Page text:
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Meerkat societies are structured by testosterone-driven aggression

Meerkat groups have a clear, undeniable leader: the matriarch. Together with a lucky mate that she chooses, the matriarch rules over a group of subordinate males and females of all ages.

According to a new study led by Duke University, the matriarch’s dominion depends almost entirely on her extremely high levels of testosterone, particularly during her frequent pregnancies. These findings suggest that, paradoxically, testosterone-fueled aggression might be a crucial part in the evolution of cooperation in meerkat social groups. 

Meerkat matriarchs are far from being benevolent leaders. Since subordinate meerkats usually help raise the matriarch’s pups, she needs to make sure that these pups receive undivided attention. To ensure this, she often attacks pregnant subordinates, expelling them from the group, or killing their newborn pups.

Thus, while very few of a matriarch’s subordinate females manage to have surviving pups in a given year, a matriarch can have as many as three or four successful litters in a good year. 

Besides preventing female subordinates from reproducing, matriarchs shows their dominion by pushing, shoving, biting, and growling, and mark their territory by rubbing their behinds against shrubs and rocks, spreading a pungent substance produced by their anal glands.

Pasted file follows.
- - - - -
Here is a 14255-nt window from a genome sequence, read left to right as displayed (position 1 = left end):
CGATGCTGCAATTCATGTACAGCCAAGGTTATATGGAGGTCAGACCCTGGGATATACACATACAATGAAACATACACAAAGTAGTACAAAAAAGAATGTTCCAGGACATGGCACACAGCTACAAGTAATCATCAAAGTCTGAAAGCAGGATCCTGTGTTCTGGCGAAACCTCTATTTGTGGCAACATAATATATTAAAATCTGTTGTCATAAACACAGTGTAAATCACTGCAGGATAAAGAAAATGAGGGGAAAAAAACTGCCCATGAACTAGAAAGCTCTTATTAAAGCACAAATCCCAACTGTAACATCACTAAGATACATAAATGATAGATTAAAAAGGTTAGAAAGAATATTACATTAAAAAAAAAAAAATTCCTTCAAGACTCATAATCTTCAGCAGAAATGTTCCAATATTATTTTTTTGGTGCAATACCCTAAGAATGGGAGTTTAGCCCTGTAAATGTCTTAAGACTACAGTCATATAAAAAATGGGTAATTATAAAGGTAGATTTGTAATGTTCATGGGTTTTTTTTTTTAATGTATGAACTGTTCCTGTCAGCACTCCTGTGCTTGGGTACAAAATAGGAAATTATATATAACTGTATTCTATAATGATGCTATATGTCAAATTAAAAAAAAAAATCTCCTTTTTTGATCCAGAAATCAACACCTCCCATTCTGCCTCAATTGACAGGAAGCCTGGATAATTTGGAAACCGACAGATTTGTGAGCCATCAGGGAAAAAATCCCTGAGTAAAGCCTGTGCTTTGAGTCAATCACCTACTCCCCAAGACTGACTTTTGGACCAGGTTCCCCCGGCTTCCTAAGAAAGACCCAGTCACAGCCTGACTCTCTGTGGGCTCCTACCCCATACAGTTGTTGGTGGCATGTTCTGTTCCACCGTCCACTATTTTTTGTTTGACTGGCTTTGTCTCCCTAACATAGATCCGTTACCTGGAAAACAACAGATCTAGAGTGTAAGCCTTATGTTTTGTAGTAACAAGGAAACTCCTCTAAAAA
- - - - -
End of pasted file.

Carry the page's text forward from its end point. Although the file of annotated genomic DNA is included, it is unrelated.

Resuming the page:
By studying 22 clans of meerkats at the Kuruman River Reserve in South Africa’s Kalahari Desert, the scientists found that the matriarchs’ domination and success are caused by their very high levels of testosterone.

“We always think of male competition being driven by testosterone, but here we’re showing that it’s driving female competition too,” said study lead author Christine Drea, a professor of Evolutionary Anthropology at Duke University.

“In non-pregnant matriarchs, testosterone values are equivalent to the males’, and just a little bit lower in subordinate females. But when matriarchs get pregnant, they ramp up.”

Moreover, once born, their puppies were also highly assertive and aggressive, furiously demanding food and care from their mother’s subordinates. This shows that their parent’s testosterone was transmitted to them inside the womb. If pregnant mothers were given flutamide, a testosterone-blocker, both theirs and the pups’ aggression levels dropped significantly. 

“Here we have experimental results revealing a new mechanism for the evolution of cooperative breeding, one that is based on testosterone-mediated aggression and competition between females,” Drea said. “Females are not primarily competing for food. Competition is about ensuring that other individuals help raise their kids. And testosterone helps them win that reproductive battle.”

“When people think about cooperation, they usually think about altruism or helping others. This study is showing that cooperation can also arise through aggressive means, and quite effectively,” she concluded.

The study is published in the journal Nature Communications.

By Andrei Ionescu, Staff Writer

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